162. Memorandum of Conversation1


  • President Ford
  • Dr. Henry A. Kissinger, Secretary of State and Assistant to the President for National Security Affairs
  • Lt. General Brent Scowcroft, Deputy Assistant to the President for National Security Affairs

[From 9:30–9:34 a.m., Secretary Kissinger stepped out to take a telephone call from Ambassador Eilts.]

Kissinger: Javits came in very threatening. If we went after Israel, he and Ribicoff would come after me. He said our interests were identical with Israel.

He wanted to introduce a resolution in both Houses to urge you to use the waiver on the Turkish issue.

President: That is stupid on the part of Israel.

Kissinger: We are in the position where three million Israelis and three million Greeks are running American foreign policy. We are giving aid to Israel at a rate which would be unbelievable for any other country.

I could keep the Middle East quiet through the ’76 election. I did the same in ’72, when Israel did the same thing to Rogers in ’71. Then I cooperated to keep the Soviet influence out.

On the Middle East, there is an option to let Geneva go on, get it all screwed up and have a stalemate. The other is to force the pace of events. I am afraid that a stalemate will radicalize the Arabs and lead to war. The European Ambassadors told me last night that we did our best and they would cooperate in a settlement.

But the press campaign is that this is just a minor misunderstanding and we can go back to business as usual.

President: We can’t do that. We must move comprehensively. Let’s get that speech under way.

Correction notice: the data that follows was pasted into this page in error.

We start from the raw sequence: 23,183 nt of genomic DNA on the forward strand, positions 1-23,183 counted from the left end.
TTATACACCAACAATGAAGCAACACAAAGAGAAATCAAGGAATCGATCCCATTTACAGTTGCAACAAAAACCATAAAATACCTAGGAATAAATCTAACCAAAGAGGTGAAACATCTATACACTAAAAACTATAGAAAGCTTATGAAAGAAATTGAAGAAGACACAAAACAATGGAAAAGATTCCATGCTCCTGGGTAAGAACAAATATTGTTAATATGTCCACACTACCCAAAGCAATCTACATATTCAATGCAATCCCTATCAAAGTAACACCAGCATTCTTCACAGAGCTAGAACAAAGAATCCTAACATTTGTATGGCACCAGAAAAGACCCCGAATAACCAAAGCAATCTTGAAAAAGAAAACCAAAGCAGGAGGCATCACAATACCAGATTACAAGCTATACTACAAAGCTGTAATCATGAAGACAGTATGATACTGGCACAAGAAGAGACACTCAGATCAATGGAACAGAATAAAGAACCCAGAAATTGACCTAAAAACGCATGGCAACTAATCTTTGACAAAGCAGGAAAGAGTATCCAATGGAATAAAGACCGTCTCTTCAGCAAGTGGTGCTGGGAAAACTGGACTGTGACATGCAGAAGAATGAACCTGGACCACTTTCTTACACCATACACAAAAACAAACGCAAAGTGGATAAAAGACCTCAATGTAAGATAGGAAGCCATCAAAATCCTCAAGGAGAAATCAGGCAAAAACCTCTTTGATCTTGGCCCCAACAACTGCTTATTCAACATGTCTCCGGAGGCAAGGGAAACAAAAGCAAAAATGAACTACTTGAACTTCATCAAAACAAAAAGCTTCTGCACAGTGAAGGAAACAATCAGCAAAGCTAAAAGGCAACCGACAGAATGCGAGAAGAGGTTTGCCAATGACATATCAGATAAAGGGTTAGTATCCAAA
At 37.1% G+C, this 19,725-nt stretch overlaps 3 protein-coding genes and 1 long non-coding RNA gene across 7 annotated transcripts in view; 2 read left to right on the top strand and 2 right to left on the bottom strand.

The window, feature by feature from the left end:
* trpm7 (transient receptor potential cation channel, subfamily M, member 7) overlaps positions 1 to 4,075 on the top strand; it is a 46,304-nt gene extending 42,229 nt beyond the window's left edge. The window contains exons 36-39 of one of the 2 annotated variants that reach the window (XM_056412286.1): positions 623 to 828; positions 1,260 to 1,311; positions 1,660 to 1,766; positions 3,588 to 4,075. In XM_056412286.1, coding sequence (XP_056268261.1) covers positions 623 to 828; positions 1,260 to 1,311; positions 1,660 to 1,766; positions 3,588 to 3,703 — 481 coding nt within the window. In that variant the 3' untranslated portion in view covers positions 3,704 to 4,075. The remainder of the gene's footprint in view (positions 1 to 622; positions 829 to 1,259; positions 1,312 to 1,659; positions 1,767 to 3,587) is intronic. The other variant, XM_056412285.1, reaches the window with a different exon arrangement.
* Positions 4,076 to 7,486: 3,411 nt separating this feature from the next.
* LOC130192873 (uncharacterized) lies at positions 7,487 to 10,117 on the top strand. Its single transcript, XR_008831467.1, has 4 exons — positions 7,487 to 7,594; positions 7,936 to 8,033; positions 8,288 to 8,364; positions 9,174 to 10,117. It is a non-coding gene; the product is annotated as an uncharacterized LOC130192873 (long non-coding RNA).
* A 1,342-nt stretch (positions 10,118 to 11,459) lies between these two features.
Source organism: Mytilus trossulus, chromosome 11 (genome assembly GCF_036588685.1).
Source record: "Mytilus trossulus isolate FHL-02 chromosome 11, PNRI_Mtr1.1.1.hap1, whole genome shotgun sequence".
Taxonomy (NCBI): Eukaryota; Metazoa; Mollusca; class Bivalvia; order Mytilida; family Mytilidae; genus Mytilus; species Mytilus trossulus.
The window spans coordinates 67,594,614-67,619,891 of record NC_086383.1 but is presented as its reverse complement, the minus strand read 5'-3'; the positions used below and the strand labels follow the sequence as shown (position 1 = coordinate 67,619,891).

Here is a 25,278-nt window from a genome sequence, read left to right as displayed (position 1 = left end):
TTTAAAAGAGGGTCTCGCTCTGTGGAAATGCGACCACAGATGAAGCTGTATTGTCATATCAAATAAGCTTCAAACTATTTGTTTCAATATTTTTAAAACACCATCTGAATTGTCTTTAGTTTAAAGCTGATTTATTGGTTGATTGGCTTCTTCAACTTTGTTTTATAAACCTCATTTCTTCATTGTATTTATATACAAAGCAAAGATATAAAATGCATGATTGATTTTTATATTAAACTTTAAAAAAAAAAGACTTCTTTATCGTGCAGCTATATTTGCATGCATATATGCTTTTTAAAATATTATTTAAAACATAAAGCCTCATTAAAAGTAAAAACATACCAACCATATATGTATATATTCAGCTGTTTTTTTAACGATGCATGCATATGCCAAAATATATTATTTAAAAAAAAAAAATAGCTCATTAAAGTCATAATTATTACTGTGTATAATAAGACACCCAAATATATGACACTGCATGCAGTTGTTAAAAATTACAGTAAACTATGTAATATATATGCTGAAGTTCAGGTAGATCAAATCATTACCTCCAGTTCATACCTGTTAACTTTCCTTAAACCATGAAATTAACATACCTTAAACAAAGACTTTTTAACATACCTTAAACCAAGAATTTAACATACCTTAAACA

Kissinger: If we stay steady, Israel may crack and give us something to get things under way.

President: We must stay steady.

[Page 574]

Kissinger: They will come after me.

[Omitted here is discussion relating to the United Nations and the Geneva Conference.]

[Kissinger:] At my press conference, I thought I would make a strong statement on Vietnam, I have a statement on Israel.2 Is it worth doing?

President: I gave a press conference. I said Israel is inflexible.

Kissinger: Good. They will attack you.

President: I know they will hit us, but I kind of enjoy a fight when I know I am right.

Kissinger: It is reaching impossible proportions. First, they ruin our trade relations with the Soviet Union. Rabbi Miller is demanding we hold up MFN to Romania until they agree to 9,000.3

President: Did you see the emigration figures?

Kissinger: I will bring Fisher in.

[Omitted here is discussion unrelated to the Arab-Israeli dispute.]

  1. Source: Ford Library, National Security Adviser, Memoranda of Conversations, Box 10, March 26, 1975, Ford, Kissinger. Secret; Nodis. The meeting was held in the Oval Office at the White House. All brackets, with the exception of ones describing omitted material, are in the original.
  2. Kissinger’s opening statement on the Middle East at his March 26 press conference was printed in the New York Times, March 27, 1975, p. 17.
  3. A reference to Romania allowing 9,000 Romanian Jews to emigrate.